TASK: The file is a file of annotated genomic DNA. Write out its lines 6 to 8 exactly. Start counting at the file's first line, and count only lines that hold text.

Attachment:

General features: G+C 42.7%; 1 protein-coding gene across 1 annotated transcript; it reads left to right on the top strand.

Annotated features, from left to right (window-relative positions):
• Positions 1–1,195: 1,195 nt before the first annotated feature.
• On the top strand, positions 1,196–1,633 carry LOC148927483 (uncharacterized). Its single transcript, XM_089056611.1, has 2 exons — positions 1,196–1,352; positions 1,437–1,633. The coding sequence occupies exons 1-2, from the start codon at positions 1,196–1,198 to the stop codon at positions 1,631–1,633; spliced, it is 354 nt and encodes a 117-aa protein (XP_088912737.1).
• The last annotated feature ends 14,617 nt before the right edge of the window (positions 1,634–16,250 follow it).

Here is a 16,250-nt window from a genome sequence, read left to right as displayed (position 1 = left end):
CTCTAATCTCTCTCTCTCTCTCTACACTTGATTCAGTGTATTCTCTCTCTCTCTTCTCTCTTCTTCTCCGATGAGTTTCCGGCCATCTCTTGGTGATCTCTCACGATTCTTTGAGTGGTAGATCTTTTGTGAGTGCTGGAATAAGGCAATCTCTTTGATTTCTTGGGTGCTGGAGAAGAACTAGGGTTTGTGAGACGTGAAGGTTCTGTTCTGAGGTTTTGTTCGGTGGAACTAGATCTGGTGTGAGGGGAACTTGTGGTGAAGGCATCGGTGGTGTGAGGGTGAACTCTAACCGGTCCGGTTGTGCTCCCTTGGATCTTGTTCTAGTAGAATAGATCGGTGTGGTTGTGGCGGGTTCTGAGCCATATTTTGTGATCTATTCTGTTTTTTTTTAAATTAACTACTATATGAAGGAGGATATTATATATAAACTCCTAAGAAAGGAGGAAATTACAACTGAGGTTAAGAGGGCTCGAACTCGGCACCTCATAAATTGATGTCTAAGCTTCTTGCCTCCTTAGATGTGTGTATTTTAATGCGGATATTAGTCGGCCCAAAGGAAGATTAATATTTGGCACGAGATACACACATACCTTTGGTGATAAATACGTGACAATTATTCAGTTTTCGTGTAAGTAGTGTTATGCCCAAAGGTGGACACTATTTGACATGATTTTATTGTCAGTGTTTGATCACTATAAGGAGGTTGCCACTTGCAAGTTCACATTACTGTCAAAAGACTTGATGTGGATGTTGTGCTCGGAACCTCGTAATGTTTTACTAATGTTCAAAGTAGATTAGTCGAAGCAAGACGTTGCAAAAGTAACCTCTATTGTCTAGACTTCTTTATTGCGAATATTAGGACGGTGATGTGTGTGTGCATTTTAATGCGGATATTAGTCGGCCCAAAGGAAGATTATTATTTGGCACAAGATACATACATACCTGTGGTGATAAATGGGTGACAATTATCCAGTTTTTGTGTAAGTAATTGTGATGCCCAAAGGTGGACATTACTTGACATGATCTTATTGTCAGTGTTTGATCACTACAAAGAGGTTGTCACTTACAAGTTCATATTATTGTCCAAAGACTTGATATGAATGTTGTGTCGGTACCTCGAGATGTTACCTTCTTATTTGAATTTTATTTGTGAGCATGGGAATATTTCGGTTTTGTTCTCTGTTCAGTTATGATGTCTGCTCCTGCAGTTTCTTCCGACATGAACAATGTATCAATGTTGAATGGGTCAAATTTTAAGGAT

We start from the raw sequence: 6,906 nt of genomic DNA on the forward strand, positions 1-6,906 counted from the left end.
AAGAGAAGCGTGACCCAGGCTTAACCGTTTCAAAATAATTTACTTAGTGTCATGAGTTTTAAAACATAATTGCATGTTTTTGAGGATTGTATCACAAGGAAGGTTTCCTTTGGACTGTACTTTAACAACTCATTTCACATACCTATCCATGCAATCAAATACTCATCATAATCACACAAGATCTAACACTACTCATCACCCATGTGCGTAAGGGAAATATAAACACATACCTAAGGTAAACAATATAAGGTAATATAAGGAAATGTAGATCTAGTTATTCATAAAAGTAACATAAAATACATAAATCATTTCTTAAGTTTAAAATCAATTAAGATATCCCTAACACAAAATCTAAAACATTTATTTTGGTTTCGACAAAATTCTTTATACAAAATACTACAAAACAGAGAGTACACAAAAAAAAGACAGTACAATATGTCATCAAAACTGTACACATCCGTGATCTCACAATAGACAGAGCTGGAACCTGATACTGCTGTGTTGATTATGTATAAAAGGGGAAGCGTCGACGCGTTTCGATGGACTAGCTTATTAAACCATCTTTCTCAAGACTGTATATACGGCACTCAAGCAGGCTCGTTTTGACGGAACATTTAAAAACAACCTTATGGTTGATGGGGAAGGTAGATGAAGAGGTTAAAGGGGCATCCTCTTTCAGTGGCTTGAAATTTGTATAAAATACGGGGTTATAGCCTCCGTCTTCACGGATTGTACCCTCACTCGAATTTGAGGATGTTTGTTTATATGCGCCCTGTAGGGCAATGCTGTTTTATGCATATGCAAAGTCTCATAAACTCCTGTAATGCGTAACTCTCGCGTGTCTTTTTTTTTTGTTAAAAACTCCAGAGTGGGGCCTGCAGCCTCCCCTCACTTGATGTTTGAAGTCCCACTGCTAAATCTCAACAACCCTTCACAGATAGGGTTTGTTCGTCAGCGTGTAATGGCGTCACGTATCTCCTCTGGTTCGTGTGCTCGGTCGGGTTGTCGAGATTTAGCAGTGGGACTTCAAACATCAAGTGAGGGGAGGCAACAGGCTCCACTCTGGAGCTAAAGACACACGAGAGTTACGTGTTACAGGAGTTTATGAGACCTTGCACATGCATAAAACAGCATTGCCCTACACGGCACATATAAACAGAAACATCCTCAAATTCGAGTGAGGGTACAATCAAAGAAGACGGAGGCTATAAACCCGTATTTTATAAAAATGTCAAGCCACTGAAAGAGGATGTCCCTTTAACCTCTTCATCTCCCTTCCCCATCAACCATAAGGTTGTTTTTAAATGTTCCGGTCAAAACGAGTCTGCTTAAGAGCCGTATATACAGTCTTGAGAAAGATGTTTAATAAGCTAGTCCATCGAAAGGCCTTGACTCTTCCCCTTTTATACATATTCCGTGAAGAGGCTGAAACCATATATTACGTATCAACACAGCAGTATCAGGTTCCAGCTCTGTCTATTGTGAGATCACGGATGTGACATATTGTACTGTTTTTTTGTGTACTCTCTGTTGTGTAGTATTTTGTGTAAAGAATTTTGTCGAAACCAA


Here is a 16,250-nt window from a genome sequence, read left to right as displayed (position 1 = left end):
CTCTAATCTCTCTCTCTCTCTCTACACTTGATTCAGTGTATTCTCTCTCTCTCTTCTCTCTTCTTCTCCGATGAGTTTCCGGCCATCTCTTGGTGATCTCTCACGATTCTTTGAGTGGTAGATCTTTTGTGAGTGCTGGAATAAGGCAATCTCTTTGATTTCTTGGGTGCTGGAGAAGAACTAGGGTTTGTGAGACGTGAAGGTTCTGTTCTGAGGTTTTGTTCGGTGGAACTAGATCTGGTGTGAGGGGAACTTGTGGTGAAGGCATCGGTGGTGTGAGGGTGAACTCTAACCGGTCCGGTTGTGCTCCCTTGGATCTTGTTCTAGTAGAATAGATCGGTGTGGTTGTGGCGGGTTCTGAGCCATATTTTGTGATCTATTCTGTTTTTTTTTAAATTAACTACTATATGAAGGAGGATATTATATATAAACTCCTAAGAAAGGAGGAAATTACAACTGAGGTTAAGAGGGCTCGAACTCGGCACCTCATAAATTGATGTCTAAGCTTCTTGCCTCCTTAGATGTGTGTATTTTAATGCGGATATTAGTCGGCCCAAAGGAAGATTAATATTTGGCACGAGATACACACATACCTTTGGTGATAAATACGTGACAATTATTCAGTTTTCGTGTAAGTAGTGTTATGCCCAAAGGTGGACACTATTTGACATGATTTTATTGTCAGTGTTTGATCACTATAAGGAGGTTGCCACTTGCAAGTTCACATTACTGTCAAAAGACTTGATGTGGATGTTGTGCTCGGAACCTCGTAATGTTTTACTAATGTTCAAAGTAGATTAGTCGAAGCAAGACGTTGCAAAAGTAACCTCTATTGTCTAGACTTCTTTATTGCGAATATTAGGACGGTGATGTGTGTGTGCATTTTAATGCGGATATTAGTCGGCCCAAAGGAAGATTATTATTTGGCACAAGATACATACATACCTGTGGTGATAAATGGGTGACAATTATCCAGTTTTTGTGTAAGTAATTGTGATGCCCAAAGGTGGACATTACTTGACATGATCTTATTGTCAGTGTTTGATCACTACAAAGAGGTTGTCACTTACAAGTTCATATTATTGTCCAAAGACTTGATATGAATGTTGTGTCGGTACCTCGAGATGTTACCTTCTTATTTGAATTTTATTTGTGAGCATGGGAATATTTCGGTTTTGTTCTCTGTTCAGTTATGATGTCTGCTCCTGCAGTTTCTTCCGACATGAACAATGTATCAATGTTGAATGGGTCAAATTTTAAGGAT

We start from the raw sequence: 6,906 nt of genomic DNA on the forward strand, positions 1-6,906 counted from the left end.